We’ve been getting lots of questions lately on where to invest cash and other short-term reserves for upcoming anticipated needs. One of the silver linings of a rising interest rate environment is that you have more options on where to invest your liquid assets.
Let’s start with the basics first. You should consider investing your money in buckets based on the time you have to invest and the level of risk you are willing to take with each bucket.
The first bucket is your emergency reserve, and the general rule of thumb in financial planning is to have an emergency reserve worth 3-6 months of living expenses. This bucket of money needs to be liquid and easy to access should something unexpected happen in your life (job loss, natural disaster, major car repair, medical bill, etc.). This prevents you from having to take out a loan or sell investments at an inopportune time and causes you an unexpected and unwanted tax impact.
The next bucket is cash you anticipate needing within the next couple of years, maybe for a large purchase or anticipated change in income. Similar to your emergency bucket, you want this to be relatively liquid and easy to access.
Money Market Accounts and Funds
Money market accounts can be opened and held at either a bank or credit union, and you can usually find the best rates for these accounts before opening one on sites such as DepositAccounts.com and Bankrate.com. Make sure your money market account is FDIC or National Credit Union Association insured. These accounts also often have check writing privileges as a feature for quick access to funds when you need them.
Separate from money market accounts, you can also purchase money market mutual funds at investment companies such as Schwab, Fidelity, and Vanguard in your investment account. These are not insured by FDIC, but many of them only invest in securities issued by the U.S. Treasury or an agency of the U.S. government so are usually just as safe. For our clients, we often purchase a money market fund in their investment account at any of these institutions. When the funds are needed, we sell out of the fund and cash is available the following business day.
High-yield savings accounts
These accounts are offered at banks and credit unions, are backed by the FDIC or NCUA, and are similar to money market accounts except they do not have check writing capabilities. You can also search for the best rates on high yield savings accounts on the two previously mentioned websites.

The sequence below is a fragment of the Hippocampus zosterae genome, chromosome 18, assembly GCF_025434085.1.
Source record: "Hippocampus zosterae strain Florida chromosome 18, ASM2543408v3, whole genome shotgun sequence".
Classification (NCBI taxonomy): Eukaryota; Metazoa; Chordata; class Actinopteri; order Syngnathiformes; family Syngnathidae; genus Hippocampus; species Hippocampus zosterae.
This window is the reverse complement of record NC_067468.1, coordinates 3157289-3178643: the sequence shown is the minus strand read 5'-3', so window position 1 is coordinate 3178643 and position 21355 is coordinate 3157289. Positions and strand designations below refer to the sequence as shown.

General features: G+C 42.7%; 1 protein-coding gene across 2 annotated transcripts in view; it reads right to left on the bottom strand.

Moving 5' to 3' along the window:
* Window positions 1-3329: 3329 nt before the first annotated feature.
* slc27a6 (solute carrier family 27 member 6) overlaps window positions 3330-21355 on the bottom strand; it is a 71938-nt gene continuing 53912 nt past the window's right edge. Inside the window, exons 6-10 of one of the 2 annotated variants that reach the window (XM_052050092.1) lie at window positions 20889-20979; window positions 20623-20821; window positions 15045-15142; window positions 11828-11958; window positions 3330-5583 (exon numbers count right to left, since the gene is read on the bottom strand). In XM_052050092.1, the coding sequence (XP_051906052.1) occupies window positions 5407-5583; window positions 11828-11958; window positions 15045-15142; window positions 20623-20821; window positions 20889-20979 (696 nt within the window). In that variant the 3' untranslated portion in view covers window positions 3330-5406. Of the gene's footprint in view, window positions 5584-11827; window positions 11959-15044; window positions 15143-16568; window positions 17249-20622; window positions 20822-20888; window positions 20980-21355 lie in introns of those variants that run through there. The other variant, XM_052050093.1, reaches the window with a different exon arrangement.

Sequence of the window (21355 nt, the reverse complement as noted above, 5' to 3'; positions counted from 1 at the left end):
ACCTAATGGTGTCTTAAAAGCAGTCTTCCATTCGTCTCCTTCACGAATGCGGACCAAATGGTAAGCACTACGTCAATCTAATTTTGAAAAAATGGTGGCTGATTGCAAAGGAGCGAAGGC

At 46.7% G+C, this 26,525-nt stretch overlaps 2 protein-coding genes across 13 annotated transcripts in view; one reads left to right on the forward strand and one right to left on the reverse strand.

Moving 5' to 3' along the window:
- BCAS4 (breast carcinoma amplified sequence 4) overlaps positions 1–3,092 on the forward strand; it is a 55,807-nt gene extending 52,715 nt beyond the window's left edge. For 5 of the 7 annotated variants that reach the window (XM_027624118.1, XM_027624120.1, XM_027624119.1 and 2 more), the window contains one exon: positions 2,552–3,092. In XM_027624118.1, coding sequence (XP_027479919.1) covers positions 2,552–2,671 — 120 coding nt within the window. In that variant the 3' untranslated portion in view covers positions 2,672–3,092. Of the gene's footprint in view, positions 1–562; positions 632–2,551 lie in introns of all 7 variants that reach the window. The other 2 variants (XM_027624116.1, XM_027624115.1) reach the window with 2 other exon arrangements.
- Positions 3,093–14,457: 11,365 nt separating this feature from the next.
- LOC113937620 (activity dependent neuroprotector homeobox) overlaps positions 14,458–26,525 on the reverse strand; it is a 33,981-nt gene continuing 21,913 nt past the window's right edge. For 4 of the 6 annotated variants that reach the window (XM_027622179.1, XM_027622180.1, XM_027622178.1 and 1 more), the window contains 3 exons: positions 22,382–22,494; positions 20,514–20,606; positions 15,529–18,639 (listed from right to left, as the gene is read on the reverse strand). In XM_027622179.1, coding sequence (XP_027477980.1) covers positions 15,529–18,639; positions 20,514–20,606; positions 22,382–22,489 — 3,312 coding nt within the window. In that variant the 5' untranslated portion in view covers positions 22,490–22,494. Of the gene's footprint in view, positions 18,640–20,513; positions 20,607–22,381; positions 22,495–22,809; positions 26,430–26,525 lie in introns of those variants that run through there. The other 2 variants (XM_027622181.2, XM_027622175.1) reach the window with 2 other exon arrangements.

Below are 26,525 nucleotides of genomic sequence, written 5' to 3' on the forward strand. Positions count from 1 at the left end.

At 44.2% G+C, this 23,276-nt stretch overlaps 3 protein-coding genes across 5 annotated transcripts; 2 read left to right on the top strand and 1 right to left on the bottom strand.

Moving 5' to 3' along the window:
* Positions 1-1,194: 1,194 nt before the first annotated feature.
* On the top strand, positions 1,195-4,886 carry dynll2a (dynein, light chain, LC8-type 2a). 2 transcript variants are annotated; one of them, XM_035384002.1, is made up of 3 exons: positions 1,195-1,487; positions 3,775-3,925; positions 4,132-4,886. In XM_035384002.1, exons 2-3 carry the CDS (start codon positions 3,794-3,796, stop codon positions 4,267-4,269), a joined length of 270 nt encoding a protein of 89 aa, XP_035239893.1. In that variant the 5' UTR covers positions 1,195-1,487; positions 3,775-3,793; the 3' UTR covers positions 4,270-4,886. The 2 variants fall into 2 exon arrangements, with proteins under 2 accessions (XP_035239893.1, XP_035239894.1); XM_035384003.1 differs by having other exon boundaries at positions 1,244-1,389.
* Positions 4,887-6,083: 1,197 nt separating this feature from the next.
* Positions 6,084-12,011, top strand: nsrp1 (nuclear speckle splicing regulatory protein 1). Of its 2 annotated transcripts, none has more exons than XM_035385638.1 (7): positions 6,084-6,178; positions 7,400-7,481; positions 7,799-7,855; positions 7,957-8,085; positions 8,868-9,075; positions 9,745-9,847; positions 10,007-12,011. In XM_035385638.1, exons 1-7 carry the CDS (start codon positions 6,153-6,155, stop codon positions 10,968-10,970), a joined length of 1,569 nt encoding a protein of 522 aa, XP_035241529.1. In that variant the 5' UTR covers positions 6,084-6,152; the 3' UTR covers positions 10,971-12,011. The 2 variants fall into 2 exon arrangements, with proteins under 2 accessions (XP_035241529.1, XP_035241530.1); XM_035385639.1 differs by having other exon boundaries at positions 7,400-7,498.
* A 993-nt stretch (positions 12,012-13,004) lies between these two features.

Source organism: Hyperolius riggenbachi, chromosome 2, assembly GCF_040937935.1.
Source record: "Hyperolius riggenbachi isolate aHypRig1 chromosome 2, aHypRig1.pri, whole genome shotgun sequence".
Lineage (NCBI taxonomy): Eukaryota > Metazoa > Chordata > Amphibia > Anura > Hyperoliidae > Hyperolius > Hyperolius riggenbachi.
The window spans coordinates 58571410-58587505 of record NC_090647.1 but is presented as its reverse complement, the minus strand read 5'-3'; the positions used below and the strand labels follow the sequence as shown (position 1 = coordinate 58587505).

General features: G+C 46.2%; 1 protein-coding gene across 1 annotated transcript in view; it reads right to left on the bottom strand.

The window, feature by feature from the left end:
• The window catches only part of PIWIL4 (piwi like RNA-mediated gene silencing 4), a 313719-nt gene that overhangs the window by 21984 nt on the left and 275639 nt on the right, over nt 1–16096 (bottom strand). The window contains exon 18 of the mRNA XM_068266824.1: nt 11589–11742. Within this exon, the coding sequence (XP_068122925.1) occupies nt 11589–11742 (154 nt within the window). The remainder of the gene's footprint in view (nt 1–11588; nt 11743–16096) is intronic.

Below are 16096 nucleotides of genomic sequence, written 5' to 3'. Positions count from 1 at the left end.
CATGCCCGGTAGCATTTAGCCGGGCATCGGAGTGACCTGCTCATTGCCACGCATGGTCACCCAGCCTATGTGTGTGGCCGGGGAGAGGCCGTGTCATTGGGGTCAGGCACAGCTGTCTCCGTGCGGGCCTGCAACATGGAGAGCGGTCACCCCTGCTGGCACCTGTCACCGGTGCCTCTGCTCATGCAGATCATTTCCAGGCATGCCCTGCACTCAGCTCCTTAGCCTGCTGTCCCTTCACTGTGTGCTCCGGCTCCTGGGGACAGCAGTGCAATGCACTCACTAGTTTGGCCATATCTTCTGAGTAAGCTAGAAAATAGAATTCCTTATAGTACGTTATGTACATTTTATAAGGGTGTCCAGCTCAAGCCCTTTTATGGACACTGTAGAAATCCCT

Certificates of deposit or CDs
A CD is a deposit at a bank or credit union that earns interest on a lump sum invested for a fixed amount of time. You typically need to leave your money invested for the agreed-upon period of time or you will be charged a penalty. You can sell them in the open market if you can’t wait for them to mature. CDs are also FDIC insured up to $250,000 per institution limit for a single individual, trust, or company, and $500,000 for a joint account.
If you had a larger amount of cash to hold, your advisor could also structure a CD ladder for you, which involves buying brokered CDs in your investment account that are issued at different institutions (to maintain FDIC protection) and mature at different times (hence the ‘ladder’ reference).
Funds invested in U.S. Treasuries are not FDIC or NCUA insured, but they are directly backed by the U.S. Treasury. The interest they pay out is also exempt from state and local taxes, which could be beneficial if you live in a high tax state. However, they are still taxable at the federal level. They are similar to CDs from the aspect that you should keep your money invested until the Treasury matures or you could lose some market value, but they can also be sold in the open market if absolutely necessary. Treasuries can be purchased through most financial institutions such as Schwab, Fidelity, and Vanguard, at banks or directly from the U.S. government on TreasuryDirect.gov.
Similar to CDs, if you have a large cash reserve to invest, you can talk to your advisor about structuring a Treasury ladder for you, with different amounts of money maturing at different times in the future. This ensures you have current income at set times while minimizing exposure to interest rate fluctuations.
Treasury Inflation Protected Securities (TIPS)
TIPS pay a fixed amount plus inflation and are backed by the U.S. government like Treasuries. Interest is also exempt from state taxes, and you can sell them in the open market if cash is needed. TIPS are typically sold on TreasuryDirect.gov and are issued for terms of 5, 10, or 30 years. You can also invest in a TIPS mutual fund or ETF in a brokerage account but be aware of the management fee charged for investing in such a fund before you buy.
As a high-level overview example, you could keep operating cash in your bank account, and invest your emergency fund (3-6 months of expenses) in a money market fund or high yield savings account. If you have additional cash reserves needed for something specific further out than 6 months, you can look into CDs or Treasuries.
Please one of our Austin Financial Advisors to help you figure out the best place to invest savings and cash since there are more options in the current environment as the Fed is raising rates. Even though rates are high at the moment, savings accounts are not a replacement for traditional long-term investments in the market. Research and data show that stock market investors have been rewarded by sticking with an allocation to equities over the long term. This is why we typically think about investing buckets of money depending on the time horizon and risk level.